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A simple yet powerful plugin system for large-scale node applications
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demos
plugins/architect.log
.gitignore
LICENSE
README.markdown
architect.js
container.js
package.json
worker-process.js

README.markdown

Architect

Architect is a simple plugin system useful for writing large node.js applications.

Some key features are:

  • An application is nothing more than a set of plugin configurations. This provides config portability. (sharing development environment between developers)
  • Declarative process configuration complete with uid/gid and process title.
  • Process containers contain plugins.
  • Plugins can provide named services.
  • Plugins can consume named services.
  • If the plugin consuming a service is not in the same process as the plugin providing the service an advanced IPC is used transparently.
  • Callbacks and streams can be serialized across this IPC channel.

With this system, plugin authors can focus on doing one thing and doing it well. The sysadmin can focus on the architecture of the system through the app config. And Architect will handle connecting everything together automatically.

Plugins

The best way to explain plugins is to provide an example. We'll start out with a simple HTTP plugin that provides an http service. It will have a service API that can be used to register HTTP route handlers.

var http = require('http');

// This is the standard plugin interface signature
module.exports = function startup(options, imports, register) {

    var port = options.port || 8080;
    var host = options.host || "0.0.0.0";

    // Store our internal route table.
    var routes = {};

    // A very minimal request router
    function onRequest(req, res) {
        if (routes.hasOwnProperty(req.url)) {
            return routes[req.url](req, res);
        }
        res.statusCode = 404;
        res.end();
    }

    // Start the http server.
    http.createServer(onRequest).listen(port, host, onListening);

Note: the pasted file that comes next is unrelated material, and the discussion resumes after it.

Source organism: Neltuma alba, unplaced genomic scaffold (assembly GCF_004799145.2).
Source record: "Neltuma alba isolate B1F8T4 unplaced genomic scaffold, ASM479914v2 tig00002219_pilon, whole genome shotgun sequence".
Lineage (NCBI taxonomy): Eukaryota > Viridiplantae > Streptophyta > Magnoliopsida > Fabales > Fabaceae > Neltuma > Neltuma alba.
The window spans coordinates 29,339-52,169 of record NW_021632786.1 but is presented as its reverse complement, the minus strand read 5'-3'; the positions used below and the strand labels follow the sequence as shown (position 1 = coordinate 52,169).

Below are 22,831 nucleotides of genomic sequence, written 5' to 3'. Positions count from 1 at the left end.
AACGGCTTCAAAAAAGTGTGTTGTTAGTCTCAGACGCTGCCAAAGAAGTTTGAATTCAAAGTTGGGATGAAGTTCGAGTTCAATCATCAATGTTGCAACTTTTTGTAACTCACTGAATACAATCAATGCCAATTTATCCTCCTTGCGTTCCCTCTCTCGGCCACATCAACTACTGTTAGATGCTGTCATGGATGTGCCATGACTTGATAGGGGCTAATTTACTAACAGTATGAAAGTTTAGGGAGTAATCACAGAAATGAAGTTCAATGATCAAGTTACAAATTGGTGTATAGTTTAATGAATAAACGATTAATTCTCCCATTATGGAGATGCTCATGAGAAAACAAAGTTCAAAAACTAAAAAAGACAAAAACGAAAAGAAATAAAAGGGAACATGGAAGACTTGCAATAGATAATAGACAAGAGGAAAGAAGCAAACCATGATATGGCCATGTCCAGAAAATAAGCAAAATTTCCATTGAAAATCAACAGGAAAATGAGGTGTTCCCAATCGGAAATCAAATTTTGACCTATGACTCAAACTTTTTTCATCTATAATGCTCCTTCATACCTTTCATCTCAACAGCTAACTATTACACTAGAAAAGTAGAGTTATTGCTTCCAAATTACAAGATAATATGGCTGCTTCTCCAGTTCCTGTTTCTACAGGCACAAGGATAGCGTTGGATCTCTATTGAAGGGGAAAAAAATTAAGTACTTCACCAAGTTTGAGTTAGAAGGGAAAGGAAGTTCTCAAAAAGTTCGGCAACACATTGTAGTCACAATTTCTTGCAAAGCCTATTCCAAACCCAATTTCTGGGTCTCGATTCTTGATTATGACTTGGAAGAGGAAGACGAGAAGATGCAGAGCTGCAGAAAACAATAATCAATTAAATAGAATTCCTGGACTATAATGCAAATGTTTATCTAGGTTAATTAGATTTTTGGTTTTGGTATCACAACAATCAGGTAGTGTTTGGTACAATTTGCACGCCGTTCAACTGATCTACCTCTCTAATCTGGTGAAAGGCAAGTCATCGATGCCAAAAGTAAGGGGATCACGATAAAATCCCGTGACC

function onListening() {
        // Register our service and tell architect this plugin is ready
        register(null, {
            // Other plugins can use the the http.setRoute service
            http: {
                setRoute: function (url, handler, callback) {
                    routes[url] = handler;
                    callback();
                }
            }
        });
    }
};

Notice that we didn't use the imports parameter. That's for plugins that consume services.

Every plugin needs a package.json to declare it's plugin properties. This can be the same package.json you use for npm if this plugin is to be published on npm.

{
    "name": "http-server",
    "version": "0.0.1",
    "main": "http.js",
    "private": true,

    "plugin": {
        "provides": ["http"]
    }
}

Notice that the API function setRoute has a callback at the end. This is so that the plugin consuming this API can know that setRoute finished. Remember that the client isn't always in the same process so these calls can be async.

Now we'll write a simple plugin that registers a route.

var fs = require('fs');

module.exports = function startup(options, imports, register) {

    // This is a simple http handler that serves the static file.
    function onIndex(req, res) {
        var data = fs.createReadStream("index.html");
        res.writeHead(200, {
            "Content-Type": "text/html"
        });
        data.pipe(res);
    }